We would request that CMS ask the ICH CAHPS team to take another run at creating an expanded measure set; and further, that a panel of patients be involved in articulating what types of measures are important to them. We realize that it will take a long time to develop and gain approval for new measures and hope that such a project can begin forthwith. May we suggest, as a first step, that CMS facilitate a meeting between stakeholders and the ICH CAHPS team to help us understand how ICH CAHPS and H-CAHPS yielded different measure structures?
In October CMS released the first state-by-state compilation of dialysis CAHPS scores. As indicated in the scatterplot below, plotting these scores against hospital CAHPS scores at the state level found that about 32% of the variation in one care setting can be explained by the variation in the other care setting—meaning that the scores differentiate patient satisfaction, but about 1/3 of the variation simply measures people’s general attitudes in a particular state. (Hospital scores are on the horizontal axis, dialysis facilities on the vertical.) Previous research on geographic variations in H-CAHPS scores found variability correlated with population density, and that pattern seems to hold true with ICH CAHPS as well. The pattern disfavors places with higher population density, such as DC, NY, NJ and MD which are clustered at the bottom left of the scattergram.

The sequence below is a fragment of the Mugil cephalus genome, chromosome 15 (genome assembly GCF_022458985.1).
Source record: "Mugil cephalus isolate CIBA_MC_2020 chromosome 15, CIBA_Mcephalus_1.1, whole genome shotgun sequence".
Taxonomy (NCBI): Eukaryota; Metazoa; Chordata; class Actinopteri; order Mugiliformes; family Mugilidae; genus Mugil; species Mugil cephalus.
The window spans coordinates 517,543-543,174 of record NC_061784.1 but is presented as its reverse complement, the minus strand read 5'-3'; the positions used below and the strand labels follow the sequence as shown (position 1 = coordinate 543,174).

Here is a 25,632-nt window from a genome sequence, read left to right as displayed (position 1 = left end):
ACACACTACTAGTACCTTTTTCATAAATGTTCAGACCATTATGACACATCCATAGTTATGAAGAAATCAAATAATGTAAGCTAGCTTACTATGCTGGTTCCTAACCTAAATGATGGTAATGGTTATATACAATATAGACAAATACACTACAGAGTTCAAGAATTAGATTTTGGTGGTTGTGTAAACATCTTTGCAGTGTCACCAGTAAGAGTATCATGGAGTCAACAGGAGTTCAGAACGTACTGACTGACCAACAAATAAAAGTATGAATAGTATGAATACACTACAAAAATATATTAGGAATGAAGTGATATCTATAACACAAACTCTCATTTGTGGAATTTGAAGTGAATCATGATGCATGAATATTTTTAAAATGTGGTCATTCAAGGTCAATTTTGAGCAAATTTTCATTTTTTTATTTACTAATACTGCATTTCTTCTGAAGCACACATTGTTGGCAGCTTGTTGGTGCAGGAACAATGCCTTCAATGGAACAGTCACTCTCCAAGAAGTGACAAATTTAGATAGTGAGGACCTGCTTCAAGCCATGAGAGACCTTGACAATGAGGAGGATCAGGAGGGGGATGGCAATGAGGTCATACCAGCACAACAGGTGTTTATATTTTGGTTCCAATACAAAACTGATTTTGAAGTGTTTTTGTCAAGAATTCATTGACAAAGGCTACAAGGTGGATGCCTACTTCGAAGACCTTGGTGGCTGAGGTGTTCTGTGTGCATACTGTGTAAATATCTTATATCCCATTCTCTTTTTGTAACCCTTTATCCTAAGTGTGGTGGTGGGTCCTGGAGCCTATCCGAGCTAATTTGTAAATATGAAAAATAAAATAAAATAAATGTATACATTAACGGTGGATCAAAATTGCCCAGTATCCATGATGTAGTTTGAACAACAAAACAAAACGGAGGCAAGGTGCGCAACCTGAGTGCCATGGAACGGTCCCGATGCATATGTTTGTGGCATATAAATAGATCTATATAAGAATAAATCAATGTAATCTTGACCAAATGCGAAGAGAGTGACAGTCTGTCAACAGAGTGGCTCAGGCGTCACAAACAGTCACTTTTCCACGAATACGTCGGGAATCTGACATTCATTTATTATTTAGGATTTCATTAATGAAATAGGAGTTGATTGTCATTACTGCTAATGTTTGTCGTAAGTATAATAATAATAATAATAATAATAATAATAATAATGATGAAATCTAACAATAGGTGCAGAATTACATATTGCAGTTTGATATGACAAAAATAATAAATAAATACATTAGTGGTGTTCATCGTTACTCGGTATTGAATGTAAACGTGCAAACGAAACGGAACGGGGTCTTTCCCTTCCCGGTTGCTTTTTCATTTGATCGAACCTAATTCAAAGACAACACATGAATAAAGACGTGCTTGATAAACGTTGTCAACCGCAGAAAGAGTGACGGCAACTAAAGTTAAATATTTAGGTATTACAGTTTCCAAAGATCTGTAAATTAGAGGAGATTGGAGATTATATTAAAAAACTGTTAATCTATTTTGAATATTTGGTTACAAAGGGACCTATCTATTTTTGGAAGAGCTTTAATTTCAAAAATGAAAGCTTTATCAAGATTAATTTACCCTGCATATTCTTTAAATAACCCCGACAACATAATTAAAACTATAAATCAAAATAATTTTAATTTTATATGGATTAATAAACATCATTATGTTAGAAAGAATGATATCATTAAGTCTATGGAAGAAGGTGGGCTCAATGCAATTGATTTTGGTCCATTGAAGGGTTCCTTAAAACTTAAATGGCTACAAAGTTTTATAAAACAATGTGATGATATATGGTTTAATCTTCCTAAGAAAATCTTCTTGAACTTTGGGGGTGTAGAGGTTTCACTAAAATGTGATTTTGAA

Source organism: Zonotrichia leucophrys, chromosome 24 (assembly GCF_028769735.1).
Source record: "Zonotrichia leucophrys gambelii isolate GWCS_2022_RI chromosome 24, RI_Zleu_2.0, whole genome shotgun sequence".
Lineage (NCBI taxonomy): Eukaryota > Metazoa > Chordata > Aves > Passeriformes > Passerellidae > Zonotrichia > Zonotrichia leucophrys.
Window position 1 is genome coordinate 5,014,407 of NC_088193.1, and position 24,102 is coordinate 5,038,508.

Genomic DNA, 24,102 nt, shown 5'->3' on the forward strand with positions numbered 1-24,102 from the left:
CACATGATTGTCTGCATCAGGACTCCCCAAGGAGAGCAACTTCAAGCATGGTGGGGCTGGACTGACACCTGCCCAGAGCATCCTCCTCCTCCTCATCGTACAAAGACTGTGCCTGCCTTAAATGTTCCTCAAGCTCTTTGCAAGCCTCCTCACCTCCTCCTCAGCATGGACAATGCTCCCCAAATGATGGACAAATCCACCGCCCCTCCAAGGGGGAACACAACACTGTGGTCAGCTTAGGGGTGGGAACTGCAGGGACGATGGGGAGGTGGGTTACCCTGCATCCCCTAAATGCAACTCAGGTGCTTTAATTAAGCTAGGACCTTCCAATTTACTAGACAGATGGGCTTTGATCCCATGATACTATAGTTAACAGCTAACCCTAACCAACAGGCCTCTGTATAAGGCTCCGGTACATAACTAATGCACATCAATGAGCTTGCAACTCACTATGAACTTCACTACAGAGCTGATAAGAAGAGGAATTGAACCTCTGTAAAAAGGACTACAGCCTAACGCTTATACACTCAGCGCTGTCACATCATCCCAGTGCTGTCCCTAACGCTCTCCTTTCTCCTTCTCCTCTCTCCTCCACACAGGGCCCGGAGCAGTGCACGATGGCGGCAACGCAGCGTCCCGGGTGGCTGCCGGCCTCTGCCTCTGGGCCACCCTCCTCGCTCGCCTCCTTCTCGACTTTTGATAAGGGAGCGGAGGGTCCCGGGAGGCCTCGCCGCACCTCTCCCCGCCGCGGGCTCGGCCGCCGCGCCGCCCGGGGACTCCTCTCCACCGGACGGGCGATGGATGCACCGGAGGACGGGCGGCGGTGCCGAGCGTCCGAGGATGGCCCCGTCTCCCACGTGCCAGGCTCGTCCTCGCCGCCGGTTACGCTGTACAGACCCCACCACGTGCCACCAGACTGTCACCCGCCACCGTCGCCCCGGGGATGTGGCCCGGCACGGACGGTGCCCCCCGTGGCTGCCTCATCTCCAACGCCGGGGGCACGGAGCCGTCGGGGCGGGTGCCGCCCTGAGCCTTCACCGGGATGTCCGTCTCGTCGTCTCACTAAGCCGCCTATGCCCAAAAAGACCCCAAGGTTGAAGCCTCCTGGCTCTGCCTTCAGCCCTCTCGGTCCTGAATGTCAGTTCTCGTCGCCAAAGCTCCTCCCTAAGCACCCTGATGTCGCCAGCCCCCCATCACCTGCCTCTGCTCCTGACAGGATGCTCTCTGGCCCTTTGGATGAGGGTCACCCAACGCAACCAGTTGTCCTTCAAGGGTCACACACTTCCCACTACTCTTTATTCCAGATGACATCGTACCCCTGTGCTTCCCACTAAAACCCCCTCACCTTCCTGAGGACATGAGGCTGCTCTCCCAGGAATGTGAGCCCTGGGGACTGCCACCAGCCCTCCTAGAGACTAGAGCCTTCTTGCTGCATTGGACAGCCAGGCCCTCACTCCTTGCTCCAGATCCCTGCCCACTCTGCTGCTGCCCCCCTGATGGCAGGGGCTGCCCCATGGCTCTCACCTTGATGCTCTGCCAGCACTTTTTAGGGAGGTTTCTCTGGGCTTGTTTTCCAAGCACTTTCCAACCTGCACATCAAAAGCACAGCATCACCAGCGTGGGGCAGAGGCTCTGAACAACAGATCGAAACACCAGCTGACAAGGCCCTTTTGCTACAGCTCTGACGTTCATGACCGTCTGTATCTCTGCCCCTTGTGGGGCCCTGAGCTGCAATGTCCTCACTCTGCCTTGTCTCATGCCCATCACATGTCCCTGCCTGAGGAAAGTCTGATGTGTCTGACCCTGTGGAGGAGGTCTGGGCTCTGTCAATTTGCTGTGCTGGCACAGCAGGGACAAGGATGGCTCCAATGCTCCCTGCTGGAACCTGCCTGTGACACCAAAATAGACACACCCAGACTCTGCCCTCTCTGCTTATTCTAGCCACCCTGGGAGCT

At the risk of sounding like a broken record, we must caution that it is not valid to compare satisfaction scores at the national level. Hospital Compare first shows a hospital’s ratings compared to the statewide average, which is helpful, but hospital star ratings and value-based purchasing adjustments will be regionally biased. Of greater concern is that the pattern is somewhat similar to ESRD outcome measures meaning that western, upper Midwest and New England states generally have higher satisfaction rates. As such, if CAHPS scores are added to outcome measures in nationwide tournaments in DFC star ratings and the QIP, the existing geographic skewing will be reinforced.
Hrant Jamgochian, J.D., LL.M.
cc: Joel Andress, Ph.D., Center for Quality Measurement in the Health Assessment Group, Kate Goodrich, M.D., Director of the Quality Measurement and Health